OAKLAND The Warriors held another predraft workout on Saturday, bringing in six players in advance of the NBA draft on June 28.The six players were Cincinnatis Yancy Gates, Californias Harper Kamp, LSUs Justin Hamilton, Oregons Garrett Sim, UC-Santa Barbaras Greg Somogyi and Kansas Tyshawn Taylor.Gates, a 6-foot-9 power forward, averaged 12.2 points and 8.9 rebounds per game for the Bearcats. Gates isnt much of a shot-blocker but hes a physical defender.He is probably most known for his part in a brawl against Xavier back in December, which cost him a six-game suspension. But Gates said that incident has helped him grow and mature as a person.Tayler averaged 16.9 points per game for the Jayhawks, who fell to Kentucky in the NCAA championship game. Tayler is 6-foot-3, but isnt considered a true point guard.Still, what Taylor does is defend, which could make him appealing to the Warriors.The Warriors could have as many as four picks in the draft: The No. 7 pick (or better), the No. 30 pick, the No. 36 pick and the No. 52 pick.If the Warriors fall back to No. 8 or worse, they will lose the pick to the Utah Jazz. None of Saturday's participants are expected to be an early first-round pick.
The "feud" between LeBron James and Kyrie Irving is shrouded in mystery with media reports and veiled responses clouding the truth.
But James' former Cavs teammate Drew Gooden has a solution, telling TMZ that either Irving needs to be traded or the two superstars need to throw down in a fight.
"That's the only way," Gooden said.
Gooden cited the Cleneland's addition of Derrick Rose as the reason for Irving's unrest, although reports of Irving's trade request came out days before Rose committed to sign with Cleveland.
"I think Kyrie hot cause they went and got Derrick Rose without his consent," Gooden said. "That might have got Kyrie a little hot."
Gooden, 35, averaged 11 points, 7.1 rebounds and 25.5 minutes per game over his 14-year NBA career, which ended after playing 30 games for Washington in the 2015-16 season.
Once JaVale McGee signs his new contract, and it’s a formality, the Warriors will have completed their July victory tour. They’ll have all the signatures they craved. They will have won. Repeatedly. Again.
Completing their roster precisely as they had hoped, the Warriors will come out on the other side of free agency having achieved the best possible outcome.
Less than a week after coach Steve Kerr told NBCSportsBayArea.com he wanted McGee back for another season, the 7-foot center on Thursday agreed to do just that.
Understand, though, McGee did not stroll into free agency seeking a one-year contract for the veteran’s minimum. He wanted more cash, and also a longer term. He deserved it, too, after a fine season in which he played well enough to revive a career that one year ago was teetering on the dark, distant edge of the NBA.
McGee instead will get about $2.1 million, less than half of what he had hoped to find.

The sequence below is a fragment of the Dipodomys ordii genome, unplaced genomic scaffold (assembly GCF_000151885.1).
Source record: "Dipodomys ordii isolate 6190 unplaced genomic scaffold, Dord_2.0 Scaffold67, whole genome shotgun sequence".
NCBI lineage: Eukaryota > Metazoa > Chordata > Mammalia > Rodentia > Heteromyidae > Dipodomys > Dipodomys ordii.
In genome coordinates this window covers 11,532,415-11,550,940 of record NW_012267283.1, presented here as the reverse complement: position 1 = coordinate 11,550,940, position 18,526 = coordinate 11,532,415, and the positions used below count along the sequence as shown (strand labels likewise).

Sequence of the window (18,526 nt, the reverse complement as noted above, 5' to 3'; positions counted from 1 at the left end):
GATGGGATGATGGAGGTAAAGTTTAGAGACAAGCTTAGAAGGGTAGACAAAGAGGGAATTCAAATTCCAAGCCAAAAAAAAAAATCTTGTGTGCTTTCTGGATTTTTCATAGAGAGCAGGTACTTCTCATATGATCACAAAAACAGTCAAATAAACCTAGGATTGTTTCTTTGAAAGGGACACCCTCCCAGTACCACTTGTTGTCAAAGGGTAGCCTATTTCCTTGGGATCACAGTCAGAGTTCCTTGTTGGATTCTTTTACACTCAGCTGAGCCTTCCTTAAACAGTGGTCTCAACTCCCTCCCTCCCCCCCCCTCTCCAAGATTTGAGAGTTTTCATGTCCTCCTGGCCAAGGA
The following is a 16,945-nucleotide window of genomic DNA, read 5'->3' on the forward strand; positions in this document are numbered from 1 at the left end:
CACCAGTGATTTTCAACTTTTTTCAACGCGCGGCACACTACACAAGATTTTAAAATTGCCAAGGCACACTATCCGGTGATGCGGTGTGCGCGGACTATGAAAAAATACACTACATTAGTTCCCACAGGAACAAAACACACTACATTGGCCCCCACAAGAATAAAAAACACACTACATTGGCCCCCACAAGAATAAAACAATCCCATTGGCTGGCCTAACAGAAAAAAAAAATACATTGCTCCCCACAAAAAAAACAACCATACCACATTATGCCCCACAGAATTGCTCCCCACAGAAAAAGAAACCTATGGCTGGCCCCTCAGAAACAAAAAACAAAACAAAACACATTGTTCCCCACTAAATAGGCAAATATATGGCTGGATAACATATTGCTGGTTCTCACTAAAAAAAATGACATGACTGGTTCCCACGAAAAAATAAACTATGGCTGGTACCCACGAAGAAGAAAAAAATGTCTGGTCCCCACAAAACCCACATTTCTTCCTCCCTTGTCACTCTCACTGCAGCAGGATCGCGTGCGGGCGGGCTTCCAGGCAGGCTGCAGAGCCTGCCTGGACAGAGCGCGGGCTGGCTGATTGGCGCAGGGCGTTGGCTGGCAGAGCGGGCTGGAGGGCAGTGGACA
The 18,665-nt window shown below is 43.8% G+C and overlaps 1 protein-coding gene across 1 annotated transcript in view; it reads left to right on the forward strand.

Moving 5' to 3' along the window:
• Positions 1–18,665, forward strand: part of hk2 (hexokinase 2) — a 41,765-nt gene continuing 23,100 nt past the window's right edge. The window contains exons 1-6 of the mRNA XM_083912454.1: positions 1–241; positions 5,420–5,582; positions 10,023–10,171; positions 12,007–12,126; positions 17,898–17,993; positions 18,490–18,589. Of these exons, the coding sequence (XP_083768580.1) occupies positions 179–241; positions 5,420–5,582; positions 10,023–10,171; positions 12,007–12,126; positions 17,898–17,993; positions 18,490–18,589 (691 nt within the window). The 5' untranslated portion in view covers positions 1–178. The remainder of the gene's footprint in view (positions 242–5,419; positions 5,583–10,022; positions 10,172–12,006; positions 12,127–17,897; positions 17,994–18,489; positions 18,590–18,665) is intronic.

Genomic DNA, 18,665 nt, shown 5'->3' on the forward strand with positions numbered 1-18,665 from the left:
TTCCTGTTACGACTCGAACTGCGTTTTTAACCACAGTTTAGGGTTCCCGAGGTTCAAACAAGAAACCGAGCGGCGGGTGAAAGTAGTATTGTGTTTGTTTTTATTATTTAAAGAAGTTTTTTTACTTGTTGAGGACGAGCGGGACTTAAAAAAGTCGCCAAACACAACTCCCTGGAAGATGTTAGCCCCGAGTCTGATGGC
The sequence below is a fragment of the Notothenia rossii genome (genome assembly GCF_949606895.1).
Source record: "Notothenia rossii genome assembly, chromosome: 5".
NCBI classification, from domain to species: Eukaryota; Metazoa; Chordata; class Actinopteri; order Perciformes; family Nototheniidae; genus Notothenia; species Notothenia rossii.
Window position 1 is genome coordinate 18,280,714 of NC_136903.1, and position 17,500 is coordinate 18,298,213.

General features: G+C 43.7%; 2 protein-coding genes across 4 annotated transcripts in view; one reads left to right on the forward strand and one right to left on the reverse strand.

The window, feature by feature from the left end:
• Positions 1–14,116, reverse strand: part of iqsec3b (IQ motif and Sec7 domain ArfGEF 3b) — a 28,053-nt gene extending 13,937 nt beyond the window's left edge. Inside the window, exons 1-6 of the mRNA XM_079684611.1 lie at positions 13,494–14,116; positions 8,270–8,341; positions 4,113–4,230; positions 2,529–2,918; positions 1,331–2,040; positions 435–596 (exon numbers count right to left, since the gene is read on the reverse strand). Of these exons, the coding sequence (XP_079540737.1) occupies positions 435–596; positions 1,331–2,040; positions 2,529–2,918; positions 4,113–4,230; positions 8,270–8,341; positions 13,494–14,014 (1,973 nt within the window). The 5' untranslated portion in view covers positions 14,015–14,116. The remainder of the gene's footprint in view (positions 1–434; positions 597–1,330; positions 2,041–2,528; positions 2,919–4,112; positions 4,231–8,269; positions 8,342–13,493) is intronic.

There is a very evident upside insofar as he gets the comfort of being in a place where he’ll enjoy teammates and coaches, feel the love of the fans, and win a lot of basketball games.
The clear winner here, though, is the Warriors.
They gambled that McGee’s excursion into free agency might be circular. It was.
They left their final minimum-salary spot on their roster for him, and would look elsewhere only if he landed with another team. He did not.
They figured they could spend their mid-level exception on a shooter, Nick Young, and still find a serviceable backup center. They did.
For their foresight and patience, the Warriors are rewarded with another season from a player that was a significant contributor during their run to a championship.
Why didn’t McGee command a better financial deal with another team? To begin with, he’s neither a star nor a starter. Though the numbers paint a fabulous picture -- McGee is the only player in NBA history to average at least 20 points and 10 rebounds per 36 minutes while shooting at least 65 percent -- the fact is he excels in limited minutes.
McGee played in 77 games, averaging 9.6 minutes per. He played as many as 15 minutes on 10 occasions and only once reached the 20-minute mark.
How does an NBA general manager justify throwing big bucks at someone, no matter how effective he is, if his best work is limited to maybe 12 minutes per game?
So McGee is back, delighting JaVale Nation. He’ll return to a more formidable roster. All-Stars Stephen Curry, Kevin Durant, Draymond Green and Klay Thompson are back. Key veteran contributors Andre Iguodala, Shaun Livingston, Zaza Pachulia and David West were re-signed. Omri Casspi and Young will raise the level of offensive firepower coming off the bench.
Six weeks after concluding a 16-1 postseason with a championship victory parade through the streets of Oakland, the Warriors are complete -- with upgrades. All 15 spots on the roster are now filled.
Training camp is eight weeks away, and the presentation of jewelry will follow in mid-October.
It was during the public celebration of the championship that Green passionately and colorfully urged the world to take note of the results achieved by president/general manager Bob Myers. Myers is too busy getting things done to indulge in due credit.
He’ll settle for sleeping ever more peacefully in the coming weeks. Hell, he can take an extended vacation. He has earned it.